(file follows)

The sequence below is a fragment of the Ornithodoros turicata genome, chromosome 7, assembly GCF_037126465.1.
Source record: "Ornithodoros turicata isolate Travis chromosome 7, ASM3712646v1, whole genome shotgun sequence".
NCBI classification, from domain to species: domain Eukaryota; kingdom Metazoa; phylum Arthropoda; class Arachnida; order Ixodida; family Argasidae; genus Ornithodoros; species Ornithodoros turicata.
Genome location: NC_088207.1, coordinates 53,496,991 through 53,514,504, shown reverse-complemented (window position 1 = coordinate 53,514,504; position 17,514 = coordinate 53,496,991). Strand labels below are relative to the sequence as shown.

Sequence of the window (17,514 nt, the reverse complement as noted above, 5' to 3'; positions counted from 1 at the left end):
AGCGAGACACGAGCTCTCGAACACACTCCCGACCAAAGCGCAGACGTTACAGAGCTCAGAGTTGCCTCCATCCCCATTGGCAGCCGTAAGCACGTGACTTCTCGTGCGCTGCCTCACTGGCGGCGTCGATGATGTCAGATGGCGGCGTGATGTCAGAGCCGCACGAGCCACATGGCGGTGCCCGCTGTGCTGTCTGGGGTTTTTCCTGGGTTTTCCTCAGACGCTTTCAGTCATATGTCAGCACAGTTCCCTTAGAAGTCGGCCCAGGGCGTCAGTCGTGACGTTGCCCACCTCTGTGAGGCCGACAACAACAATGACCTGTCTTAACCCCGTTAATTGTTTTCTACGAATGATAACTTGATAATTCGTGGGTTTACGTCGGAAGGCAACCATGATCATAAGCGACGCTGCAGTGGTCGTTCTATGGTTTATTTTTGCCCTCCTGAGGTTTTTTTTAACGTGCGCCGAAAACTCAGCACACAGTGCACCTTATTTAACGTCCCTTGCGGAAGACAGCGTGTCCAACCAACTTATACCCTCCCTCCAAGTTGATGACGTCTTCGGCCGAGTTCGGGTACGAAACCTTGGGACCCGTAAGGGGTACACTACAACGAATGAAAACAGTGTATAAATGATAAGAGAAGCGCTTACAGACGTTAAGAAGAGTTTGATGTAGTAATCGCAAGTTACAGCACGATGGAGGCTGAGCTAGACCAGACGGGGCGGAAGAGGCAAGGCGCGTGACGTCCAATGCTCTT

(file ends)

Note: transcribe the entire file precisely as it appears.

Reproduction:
The sequence below is a fragment of the Ornithodoros turicata genome, chromosome 7, assembly GCF_037126465.1.
Source record: "Ornithodoros turicata isolate Travis chromosome 7, ASM3712646v1, whole genome shotgun sequence".
NCBI classification, from domain to species: domain Eukaryota; kingdom Metazoa; phylum Arthropoda; class Arachnida; order Ixodida; family Argasidae; genus Ornithodoros; species Ornithodoros turicata.
Genome location: NC_088207.1, coordinates 53,496,991 through 53,514,504, shown reverse-complemented (window position 1 = coordinate 53,514,504; position 17,514 = coordinate 53,496,991). Strand labels below are relative to the sequence as shown.

Sequence of the window (17,514 nt, the reverse complement as noted above, 5' to 3'; positions counted from 1 at the left end):
AGCGAGACACGAGCTCTCGAACACACTCCCGACCAAAGCGCAGACGTTACAGAGCTCAGAGTTGCCTCCATCCCCATTGGCAGCCGTAAGCACGTGACTTCTCGTGCGCTGCCTCACTGGCGGCGTCGATGATGTCAGATGGCGGCGTGATGTCAGAGCCGCACGAGCCACATGGCGGTGCCCGCTGTGCTGTCTGGGGTTTTTCCTGGGTTTTCCTCAGACGCTTTCAGTCATATGTCAGCACAGTTCCCTTAGAAGTCGGCCCAGGGCGTCAGTCGTGACGTTGCCCACCTCTGTGAGGCCGACAACAACAATGACCTGTCTTAACCCCGTTAATTGTTTTCTACGAATGATAACTTGATAATTCGTGGGTTTACGTCGGAAGGCAACCATGATCATAAGCGACGCTGCAGTGGTCGTTCTATGGTTTATTTTTGCCCTCCTGAGGTTTTTTTTAACGTGCGCCGAAAACTCAGCACACAGTGCACCTTATTTAACGTCCCTTGCGGAAGACAGCGTGTCCAACCAACTTATACCCTCCCTCCAAGTTGATGACGTCTTCGGCCGAGTTCGGGTACGAAACCTTGGGACCCGTAAGGGGTACACTACAACGAATGAAAACAGTGTATAAATGATAAGAGAAGCGCTTACAGACGTTAAGAAGAGTTTGATGTAGTAATCGCAAGTTACAGCACGATGGAGGCTGAGCTAGACCAGACGGGGCGGAAGAGGCAAGGCGCGTGACGTCCAATGCTCTT